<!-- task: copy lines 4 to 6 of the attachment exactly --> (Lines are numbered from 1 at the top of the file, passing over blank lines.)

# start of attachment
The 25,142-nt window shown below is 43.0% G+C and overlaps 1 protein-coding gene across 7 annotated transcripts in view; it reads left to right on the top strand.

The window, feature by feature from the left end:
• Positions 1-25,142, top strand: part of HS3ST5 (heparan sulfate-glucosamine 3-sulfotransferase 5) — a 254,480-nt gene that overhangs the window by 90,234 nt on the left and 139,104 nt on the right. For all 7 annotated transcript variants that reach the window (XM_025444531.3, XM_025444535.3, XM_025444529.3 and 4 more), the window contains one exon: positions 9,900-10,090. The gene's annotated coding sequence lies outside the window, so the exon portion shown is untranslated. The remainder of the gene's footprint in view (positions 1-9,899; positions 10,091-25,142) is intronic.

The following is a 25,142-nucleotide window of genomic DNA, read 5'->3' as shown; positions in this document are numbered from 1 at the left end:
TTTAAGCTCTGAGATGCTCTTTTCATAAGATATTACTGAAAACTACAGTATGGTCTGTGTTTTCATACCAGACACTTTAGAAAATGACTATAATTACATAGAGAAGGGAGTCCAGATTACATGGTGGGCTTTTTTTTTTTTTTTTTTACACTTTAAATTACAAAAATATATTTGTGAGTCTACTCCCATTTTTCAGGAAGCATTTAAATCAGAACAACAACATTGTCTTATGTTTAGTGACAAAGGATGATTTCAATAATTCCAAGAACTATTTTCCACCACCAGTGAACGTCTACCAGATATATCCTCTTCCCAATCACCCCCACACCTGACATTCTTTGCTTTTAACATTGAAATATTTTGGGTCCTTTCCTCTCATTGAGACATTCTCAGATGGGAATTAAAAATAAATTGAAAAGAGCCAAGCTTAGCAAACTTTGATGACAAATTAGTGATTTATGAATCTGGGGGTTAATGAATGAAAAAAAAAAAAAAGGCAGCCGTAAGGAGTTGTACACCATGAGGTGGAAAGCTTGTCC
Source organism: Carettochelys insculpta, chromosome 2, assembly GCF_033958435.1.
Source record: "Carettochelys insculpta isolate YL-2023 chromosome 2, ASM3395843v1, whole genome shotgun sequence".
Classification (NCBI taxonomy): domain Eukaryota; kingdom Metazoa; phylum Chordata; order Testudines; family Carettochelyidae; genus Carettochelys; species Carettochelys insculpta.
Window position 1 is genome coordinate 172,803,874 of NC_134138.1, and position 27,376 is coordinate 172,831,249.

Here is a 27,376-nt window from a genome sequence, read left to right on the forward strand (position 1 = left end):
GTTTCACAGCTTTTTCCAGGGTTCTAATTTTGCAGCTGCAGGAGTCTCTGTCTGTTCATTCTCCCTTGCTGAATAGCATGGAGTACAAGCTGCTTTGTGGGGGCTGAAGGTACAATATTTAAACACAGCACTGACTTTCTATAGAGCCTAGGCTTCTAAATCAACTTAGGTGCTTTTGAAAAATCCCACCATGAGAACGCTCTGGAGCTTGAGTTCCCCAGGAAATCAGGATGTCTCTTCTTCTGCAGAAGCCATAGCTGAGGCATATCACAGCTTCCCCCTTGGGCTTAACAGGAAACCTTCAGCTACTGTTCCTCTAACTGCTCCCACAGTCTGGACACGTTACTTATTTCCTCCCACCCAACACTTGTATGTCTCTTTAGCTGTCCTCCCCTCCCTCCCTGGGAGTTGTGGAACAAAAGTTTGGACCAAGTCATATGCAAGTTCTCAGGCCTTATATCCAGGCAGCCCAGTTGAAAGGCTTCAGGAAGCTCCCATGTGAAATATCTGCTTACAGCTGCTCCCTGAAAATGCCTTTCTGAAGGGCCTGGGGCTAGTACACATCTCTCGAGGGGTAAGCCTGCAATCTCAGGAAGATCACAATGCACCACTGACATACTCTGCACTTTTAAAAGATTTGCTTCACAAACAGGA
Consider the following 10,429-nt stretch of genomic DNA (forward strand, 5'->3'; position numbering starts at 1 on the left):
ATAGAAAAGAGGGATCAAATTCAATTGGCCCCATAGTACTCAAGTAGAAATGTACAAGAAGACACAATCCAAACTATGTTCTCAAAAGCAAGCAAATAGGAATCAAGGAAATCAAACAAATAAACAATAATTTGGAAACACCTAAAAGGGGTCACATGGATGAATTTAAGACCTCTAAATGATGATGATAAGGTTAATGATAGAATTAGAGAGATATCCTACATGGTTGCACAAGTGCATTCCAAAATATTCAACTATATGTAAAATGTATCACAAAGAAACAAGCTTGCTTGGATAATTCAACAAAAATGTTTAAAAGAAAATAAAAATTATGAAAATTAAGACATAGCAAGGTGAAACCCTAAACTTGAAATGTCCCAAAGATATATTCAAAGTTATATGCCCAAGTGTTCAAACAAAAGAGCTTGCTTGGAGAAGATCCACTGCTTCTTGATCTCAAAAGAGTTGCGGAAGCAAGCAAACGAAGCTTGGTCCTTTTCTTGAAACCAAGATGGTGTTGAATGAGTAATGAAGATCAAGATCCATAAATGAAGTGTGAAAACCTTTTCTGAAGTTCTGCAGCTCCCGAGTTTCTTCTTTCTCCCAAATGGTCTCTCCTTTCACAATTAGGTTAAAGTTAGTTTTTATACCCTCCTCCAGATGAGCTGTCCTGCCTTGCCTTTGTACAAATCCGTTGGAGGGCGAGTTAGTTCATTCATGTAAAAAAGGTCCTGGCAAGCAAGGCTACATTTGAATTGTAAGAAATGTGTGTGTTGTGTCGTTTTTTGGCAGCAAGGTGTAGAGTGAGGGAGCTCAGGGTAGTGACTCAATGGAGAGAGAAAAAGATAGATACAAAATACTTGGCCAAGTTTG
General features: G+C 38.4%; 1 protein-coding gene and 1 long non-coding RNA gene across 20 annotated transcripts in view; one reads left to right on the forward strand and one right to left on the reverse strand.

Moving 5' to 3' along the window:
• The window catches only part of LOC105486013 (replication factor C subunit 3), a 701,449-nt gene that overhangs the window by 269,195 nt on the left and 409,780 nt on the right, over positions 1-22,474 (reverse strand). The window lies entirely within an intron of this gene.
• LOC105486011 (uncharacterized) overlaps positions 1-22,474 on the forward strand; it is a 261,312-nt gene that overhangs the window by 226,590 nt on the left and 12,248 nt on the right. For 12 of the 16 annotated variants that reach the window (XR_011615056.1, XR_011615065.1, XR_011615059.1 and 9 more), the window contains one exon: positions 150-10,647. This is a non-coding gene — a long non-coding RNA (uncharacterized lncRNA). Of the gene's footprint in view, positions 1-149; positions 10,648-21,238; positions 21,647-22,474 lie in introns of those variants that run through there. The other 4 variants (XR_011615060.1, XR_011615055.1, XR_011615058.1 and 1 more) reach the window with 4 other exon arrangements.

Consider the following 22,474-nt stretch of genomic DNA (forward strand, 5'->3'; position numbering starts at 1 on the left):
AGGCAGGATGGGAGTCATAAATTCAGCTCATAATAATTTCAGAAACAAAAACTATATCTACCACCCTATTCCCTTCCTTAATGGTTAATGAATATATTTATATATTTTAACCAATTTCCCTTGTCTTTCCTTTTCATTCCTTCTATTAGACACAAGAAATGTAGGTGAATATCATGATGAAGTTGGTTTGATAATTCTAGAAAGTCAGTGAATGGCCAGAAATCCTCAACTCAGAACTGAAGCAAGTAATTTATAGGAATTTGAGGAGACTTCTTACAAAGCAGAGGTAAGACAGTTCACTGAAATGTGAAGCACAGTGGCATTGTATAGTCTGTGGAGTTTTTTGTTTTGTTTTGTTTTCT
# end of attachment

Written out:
The following is a 25,142-nucleotide window of genomic DNA, read 5'->3' as shown; positions in this document are numbered from 1 at the left end:
TTTAAGCTCTGAGATGCTCTTTTCATAAGATATTACTGAAAACTACAGTATGGTCTGTGTTTTCATACCAGACACTTTAGAAAATGACTATAATTACATAGAGAAGGGAGTCCAGATTACATGGTGGGCTTTTTTTTTTTTTTTTTTACACTTTAAATTACAAAAATATATTTGTGAGTCTACTCCCATTTTTCAGGAAGCATTTAAATCAGAACAACAACATTGTCTTATGTTTAGTGACAAAGGATGATTTCAATAATTCCAAGAACTATTTTCCACCACCAGTGAACGTCTACCAGATATATCCTCTTCCCAATCACCCCCACACCTGACATTCTTTGCTTTTAACATTGAAATATTTTGGGTCCTTTCCTCTCATTGAGACATTCTCAGATGGGAATTAAAAATAAATTGAAAAGAGCCAAGCTTAGCAAACTTTGATGACAAATTAGTGATTTATGAATCTGGGGGTTAATGAATGAAAAAAAAAAAAAAGGCAGCCGTAAGGAGTTGTACACCATGAGGTGGAAAGCTTGTCC
Source organism: Carettochelys insculpta, chromosome 2, assembly GCF_033958435.1.